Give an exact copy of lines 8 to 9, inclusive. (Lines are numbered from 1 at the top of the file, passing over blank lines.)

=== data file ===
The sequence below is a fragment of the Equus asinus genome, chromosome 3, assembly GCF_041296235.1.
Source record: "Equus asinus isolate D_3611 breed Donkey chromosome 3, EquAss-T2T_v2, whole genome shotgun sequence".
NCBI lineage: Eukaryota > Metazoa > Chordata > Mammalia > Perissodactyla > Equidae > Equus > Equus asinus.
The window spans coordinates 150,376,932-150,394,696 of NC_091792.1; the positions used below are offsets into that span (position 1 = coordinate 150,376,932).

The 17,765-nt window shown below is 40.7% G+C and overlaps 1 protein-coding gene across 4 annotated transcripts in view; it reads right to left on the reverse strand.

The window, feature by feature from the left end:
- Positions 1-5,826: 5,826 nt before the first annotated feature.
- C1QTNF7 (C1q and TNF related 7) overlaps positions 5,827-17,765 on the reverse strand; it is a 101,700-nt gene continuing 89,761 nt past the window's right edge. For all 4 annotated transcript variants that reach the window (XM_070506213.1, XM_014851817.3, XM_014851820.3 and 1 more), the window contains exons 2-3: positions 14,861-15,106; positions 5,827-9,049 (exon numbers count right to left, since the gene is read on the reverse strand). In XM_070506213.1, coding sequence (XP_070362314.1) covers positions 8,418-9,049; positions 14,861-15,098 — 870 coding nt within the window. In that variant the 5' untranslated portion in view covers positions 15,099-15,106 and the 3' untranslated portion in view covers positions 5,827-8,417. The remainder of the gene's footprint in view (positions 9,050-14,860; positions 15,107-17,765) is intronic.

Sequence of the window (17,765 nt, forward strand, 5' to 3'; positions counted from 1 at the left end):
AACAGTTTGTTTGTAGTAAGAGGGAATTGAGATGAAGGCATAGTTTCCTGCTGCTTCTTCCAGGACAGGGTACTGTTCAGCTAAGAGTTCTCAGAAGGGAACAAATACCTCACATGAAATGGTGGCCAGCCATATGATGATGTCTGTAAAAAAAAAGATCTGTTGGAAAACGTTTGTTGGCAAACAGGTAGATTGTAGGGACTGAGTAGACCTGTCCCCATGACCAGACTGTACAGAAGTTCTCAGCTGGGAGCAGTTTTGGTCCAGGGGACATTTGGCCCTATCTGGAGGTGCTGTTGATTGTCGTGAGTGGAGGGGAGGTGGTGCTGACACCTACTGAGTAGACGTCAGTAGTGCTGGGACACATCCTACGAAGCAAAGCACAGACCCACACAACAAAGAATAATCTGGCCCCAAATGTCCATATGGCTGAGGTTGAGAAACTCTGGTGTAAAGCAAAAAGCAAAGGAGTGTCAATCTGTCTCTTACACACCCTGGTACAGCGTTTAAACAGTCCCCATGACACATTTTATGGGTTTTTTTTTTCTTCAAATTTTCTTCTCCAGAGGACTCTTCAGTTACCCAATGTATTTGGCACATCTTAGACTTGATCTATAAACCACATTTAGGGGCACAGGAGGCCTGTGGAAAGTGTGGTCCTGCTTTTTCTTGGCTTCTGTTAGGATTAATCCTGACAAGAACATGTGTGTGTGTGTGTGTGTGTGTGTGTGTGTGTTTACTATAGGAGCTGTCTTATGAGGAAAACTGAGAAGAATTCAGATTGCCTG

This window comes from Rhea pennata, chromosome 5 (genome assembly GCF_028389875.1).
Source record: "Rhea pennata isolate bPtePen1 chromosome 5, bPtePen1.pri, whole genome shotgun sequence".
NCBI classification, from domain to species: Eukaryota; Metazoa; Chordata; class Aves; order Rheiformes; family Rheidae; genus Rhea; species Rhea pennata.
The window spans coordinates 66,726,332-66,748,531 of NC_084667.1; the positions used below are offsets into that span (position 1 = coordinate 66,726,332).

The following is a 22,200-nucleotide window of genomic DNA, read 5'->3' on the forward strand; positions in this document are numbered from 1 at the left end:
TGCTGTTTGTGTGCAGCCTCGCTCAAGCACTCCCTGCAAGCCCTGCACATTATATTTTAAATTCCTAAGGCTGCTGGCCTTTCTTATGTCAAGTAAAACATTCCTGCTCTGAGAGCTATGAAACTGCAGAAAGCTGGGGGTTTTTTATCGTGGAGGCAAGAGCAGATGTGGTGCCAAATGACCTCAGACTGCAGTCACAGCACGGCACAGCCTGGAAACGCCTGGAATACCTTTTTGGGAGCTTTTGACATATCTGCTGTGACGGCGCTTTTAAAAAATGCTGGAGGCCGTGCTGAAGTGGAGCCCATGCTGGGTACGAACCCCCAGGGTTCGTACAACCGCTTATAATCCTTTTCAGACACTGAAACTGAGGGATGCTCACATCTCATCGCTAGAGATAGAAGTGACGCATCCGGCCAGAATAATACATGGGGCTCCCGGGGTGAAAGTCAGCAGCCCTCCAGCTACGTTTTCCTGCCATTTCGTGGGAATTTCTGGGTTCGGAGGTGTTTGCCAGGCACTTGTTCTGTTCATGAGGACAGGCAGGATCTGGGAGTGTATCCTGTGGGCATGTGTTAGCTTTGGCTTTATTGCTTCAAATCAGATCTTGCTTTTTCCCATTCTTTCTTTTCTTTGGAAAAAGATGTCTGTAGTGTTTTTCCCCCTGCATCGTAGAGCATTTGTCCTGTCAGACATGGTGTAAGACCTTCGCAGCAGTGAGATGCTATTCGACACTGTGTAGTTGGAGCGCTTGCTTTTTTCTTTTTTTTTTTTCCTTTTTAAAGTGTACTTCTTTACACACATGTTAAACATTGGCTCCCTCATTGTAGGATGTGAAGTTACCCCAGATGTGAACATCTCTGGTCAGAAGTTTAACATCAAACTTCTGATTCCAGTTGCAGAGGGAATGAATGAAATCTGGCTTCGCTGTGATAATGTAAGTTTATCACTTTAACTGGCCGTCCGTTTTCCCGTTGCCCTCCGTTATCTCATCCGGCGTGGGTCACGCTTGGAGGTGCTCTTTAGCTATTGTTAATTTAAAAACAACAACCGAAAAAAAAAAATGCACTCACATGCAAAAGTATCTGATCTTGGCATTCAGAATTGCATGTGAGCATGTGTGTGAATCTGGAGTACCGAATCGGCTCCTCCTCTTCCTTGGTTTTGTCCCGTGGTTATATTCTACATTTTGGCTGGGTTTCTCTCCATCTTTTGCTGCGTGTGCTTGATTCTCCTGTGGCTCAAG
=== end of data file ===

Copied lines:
- C1QTNF7 (C1q and TNF related 7) overlaps positions 5,827-17,765 on the reverse strand; it is a 101,700-nt gene continuing 89,761 nt past the window's right edge. For all 4 annotated transcript variants that reach the window (XM_070506213.1, XM_014851817.3, XM_014851820.3 and 1 more), the window contains exons 2-3: positions 14,861-15,106; positions 5,827-9,049 (exon numbers count right to left, since the gene is read on the reverse strand). In XM_070506213.1, coding sequence (XP_070362314.1) covers positions 8,418-9,049; positions 14,861-15,098 — 870 coding nt within the window. In that variant the 5' untranslated portion in view covers positions 15,099-15,106 and the 3' untranslated portion in view covers positions 5,827-8,417. The remainder of the gene's footprint in view (positions 9,050-14,860; positions 15,107-17,765) is intronic.

Sequence of the window (17,765 nt, forward strand, 5' to 3'; positions counted from 1 at the left end):